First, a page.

The student news site of Marquette University

Marquette Wire

The student news site of Marquette University

Marquette Wire

The student news site of Marquette University

Marquette Wire

TRACY: ‘Game of Thrones’ sets table for war to come


Table-setting episodes of television are unavoidable. Sometimes you get an episode like “Blood Money” from “Breaking Bad,” when Walter White warns Hank Schrader to not go after him for all the horrible crimes Walt has committed throughout the show, or else consequences will follow. Other times you get something like “Our Father” from Dexter, a terrible opener after an exciting second season. These episodes set up the dominos to fall for the episodes to come.

Table-setting episodes may not be the show’s best hour, but if viewers really like the show they stick with it in hopes that the payoff is great.  With the clock running on a show as big as “Game of Thrones,” the groundwork needed to be laid out for what will happen in these final hours of the show, and that’s what “Dragonstone” is all about. Lots of good bits here, but not the show’s best hour.

It’s been over a year since we saw our favorite characters gearing up for the big war for who will take the Iron Throne (go Starks), and everybody is planning their line of attack. Jon Snow is now the commander and King in the North back in Winterfell. Cersei meets up back with Jaime as they discuss how to take over the seven kingdoms. Jaime doubts Cersei has she “(doesn’t) have any allies,” but Cersei surprises her brother by meeting up with Euron Greyjoy, who’s become even more deranged. “You should try it. Feels wonderful,” Greyjoy says about the killing of his own brother in order to impress Cersei. Then there’s Sandor with the great dark comedy hiding up in the North with the rest of the Brotherhood wondering how he got stuck here in the first place.

Again, table-setting scenes, and it was going well until Ed Sheeran showed up.

The Ed Sheeran cameo was dumb. Sheeran’s music itself isn’t as terrible (or wildly insufferable as say, The Chainsmokers), but it felt so pointless. He plays music, and that’s about it. The rest of the time he’s just sitting there grinning like an idiot with the rest of the Lannister clan, and the whole scene felt irrelevant. Even Ian McShane of “Deadwood” and “American Gods” was given something to do, like chopping down trees, before he was killed off quickly last season. Even a comedic line would have helped with his existence. Instead, it’s just dull.

Poor Sam, he’s trying so hard to figure out how to beat the White Walkers and instead he’s putting away books in the library, scrubbing out bowls, and cleaning up bodily waste from the old folks. He looks so defeated, and the montage of him dumping waste out is vomit-inducing. It’s made to make you feel bad for the guy, but do we really need to see multiple images of dysentery? The montage of Sam cleaning up gets old fast and goes on way longer than it should have.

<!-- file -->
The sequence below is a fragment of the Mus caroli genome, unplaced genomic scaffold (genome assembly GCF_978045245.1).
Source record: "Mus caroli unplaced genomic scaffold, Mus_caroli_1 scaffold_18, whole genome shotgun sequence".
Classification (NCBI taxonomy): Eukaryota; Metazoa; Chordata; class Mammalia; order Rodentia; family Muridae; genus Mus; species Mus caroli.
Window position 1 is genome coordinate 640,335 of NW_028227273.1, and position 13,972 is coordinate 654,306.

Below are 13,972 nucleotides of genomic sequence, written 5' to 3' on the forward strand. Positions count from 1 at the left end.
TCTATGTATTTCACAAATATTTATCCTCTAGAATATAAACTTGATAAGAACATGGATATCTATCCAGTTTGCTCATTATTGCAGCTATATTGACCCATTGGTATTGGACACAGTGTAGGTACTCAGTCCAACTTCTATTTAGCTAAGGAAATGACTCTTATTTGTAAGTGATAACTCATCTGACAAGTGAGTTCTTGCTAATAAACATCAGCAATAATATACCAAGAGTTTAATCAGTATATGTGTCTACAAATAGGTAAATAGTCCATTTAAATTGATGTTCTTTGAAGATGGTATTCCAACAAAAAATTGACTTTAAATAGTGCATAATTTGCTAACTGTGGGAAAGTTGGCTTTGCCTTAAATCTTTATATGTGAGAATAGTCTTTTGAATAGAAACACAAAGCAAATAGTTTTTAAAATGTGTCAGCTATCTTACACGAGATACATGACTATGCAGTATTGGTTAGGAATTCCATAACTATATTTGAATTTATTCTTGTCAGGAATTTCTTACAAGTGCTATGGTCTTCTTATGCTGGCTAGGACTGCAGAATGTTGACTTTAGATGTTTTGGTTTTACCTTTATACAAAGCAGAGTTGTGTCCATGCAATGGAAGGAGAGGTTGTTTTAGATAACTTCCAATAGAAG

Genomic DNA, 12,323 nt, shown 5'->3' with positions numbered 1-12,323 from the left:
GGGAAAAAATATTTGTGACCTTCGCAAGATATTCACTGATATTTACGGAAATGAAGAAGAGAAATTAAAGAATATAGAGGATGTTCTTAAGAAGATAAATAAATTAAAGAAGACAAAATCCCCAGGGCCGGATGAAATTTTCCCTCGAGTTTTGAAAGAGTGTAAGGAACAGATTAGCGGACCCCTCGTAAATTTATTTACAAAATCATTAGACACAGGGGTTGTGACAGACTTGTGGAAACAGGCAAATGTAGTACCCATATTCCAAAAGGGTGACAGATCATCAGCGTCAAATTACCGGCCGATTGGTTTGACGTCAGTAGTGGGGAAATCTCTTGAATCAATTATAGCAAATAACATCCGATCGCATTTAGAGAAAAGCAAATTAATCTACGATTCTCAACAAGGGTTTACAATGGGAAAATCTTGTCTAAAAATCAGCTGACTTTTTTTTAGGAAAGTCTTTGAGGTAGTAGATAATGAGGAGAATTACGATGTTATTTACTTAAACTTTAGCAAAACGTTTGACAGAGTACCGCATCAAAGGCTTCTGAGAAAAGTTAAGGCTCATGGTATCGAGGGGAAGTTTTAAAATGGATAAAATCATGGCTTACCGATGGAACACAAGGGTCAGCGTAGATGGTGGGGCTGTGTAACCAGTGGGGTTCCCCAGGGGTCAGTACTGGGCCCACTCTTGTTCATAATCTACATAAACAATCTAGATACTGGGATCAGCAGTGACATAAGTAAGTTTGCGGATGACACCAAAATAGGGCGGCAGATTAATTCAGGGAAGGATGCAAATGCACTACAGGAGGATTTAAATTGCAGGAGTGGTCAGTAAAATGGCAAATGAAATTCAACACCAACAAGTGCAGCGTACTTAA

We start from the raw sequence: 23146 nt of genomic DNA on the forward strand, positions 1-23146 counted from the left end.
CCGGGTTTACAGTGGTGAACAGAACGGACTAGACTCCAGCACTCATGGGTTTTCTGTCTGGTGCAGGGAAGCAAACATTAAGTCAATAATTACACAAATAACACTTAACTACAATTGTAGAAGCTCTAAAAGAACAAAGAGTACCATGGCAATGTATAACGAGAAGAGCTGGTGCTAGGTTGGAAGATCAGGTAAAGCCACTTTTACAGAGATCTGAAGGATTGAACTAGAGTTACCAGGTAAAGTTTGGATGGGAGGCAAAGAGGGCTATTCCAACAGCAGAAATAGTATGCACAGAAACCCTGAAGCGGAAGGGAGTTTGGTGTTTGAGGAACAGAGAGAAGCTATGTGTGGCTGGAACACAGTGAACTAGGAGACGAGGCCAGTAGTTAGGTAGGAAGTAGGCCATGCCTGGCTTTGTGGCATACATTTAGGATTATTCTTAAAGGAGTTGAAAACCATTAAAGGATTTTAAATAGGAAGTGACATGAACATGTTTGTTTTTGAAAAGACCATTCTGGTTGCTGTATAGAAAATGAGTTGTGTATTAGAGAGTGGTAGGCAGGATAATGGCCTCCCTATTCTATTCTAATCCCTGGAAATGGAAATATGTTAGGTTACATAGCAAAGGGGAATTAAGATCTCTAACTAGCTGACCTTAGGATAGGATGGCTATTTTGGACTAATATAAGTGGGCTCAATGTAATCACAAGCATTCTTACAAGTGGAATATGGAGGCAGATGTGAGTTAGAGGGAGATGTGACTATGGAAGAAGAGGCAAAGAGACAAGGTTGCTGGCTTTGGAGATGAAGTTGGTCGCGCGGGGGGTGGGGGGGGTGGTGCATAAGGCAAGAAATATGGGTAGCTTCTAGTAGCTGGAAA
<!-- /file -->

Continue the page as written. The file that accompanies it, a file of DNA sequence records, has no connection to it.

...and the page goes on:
The best part of this entire sequence was when he meets Jorah, who is still sick with greyscale and currently in a chamber for the diseased. Seeing Jorah’s arm come through the window cell with disgusting looking skin was every bit as horrifying as it was delightful. Glad to see he’s not dead for now, but we’ve still got 12 episodes to go through, so anything’s possible. If greyscale doesn’t kill him, something else just might.

Still, the highs, on the other hand, were as close to as great as the show has ever been. The cold opening was one of the best the show has done. Arya wears the face of Walder Frey, throws a feast for all the members of Frey’s army, and poisons them all as revenge for killing her mother. The cold openings haven’t appeared all that often in the show, and the co-show runner, David Benioff, said they were not even planning to do one, but loved David Bradley’s performance in that scene so much they left it to get the season rolling. It was a good editing choice, and after last season’s explosive finale, a match needed to be sparked to bring this show to the finish line. That was the best possible way to get people excited about its return.

Speaking of excitement, Daenerys’ homecoming to Dragonstone was bittersweet. There’s almost no dialogue — it’s just her and Tyrion walking through the remains of what used the Baratheons’, and it’s a mess. The throne room is in shambles, the war table has been torn apart, and the scene is carried through with little music or background noise.  It’s beautiful looking footage, too, reminiscent of Northern Island and abandoned castles. The whole scene works to build tension, and then Daenerys says, “Shall we begin?” over the war table, lighting another match for the show.

Buckle up folks, because winter is here. Who knows what’s in store for the next six episodes this year, but they’re off to a good start.

Story continues below advertisement
View Comments (1)
More to Discover

Comments (1)

All Marquette Wire Picks Reader Picks Sort: Newest

Your email address will not be published. Required fields are marked *

  • L

    Lyle KentSep 22, 2017 at 2:09 am

    She’s still failing to use her dragons for the one thing they’re really good at: scouting. Like you said, her side is critically lacking in intelligence (Varys either sucks at his job or is working for someone else), but dragons offer unmatched mobility and sight lines, and Daenerys needs to take advantage of this.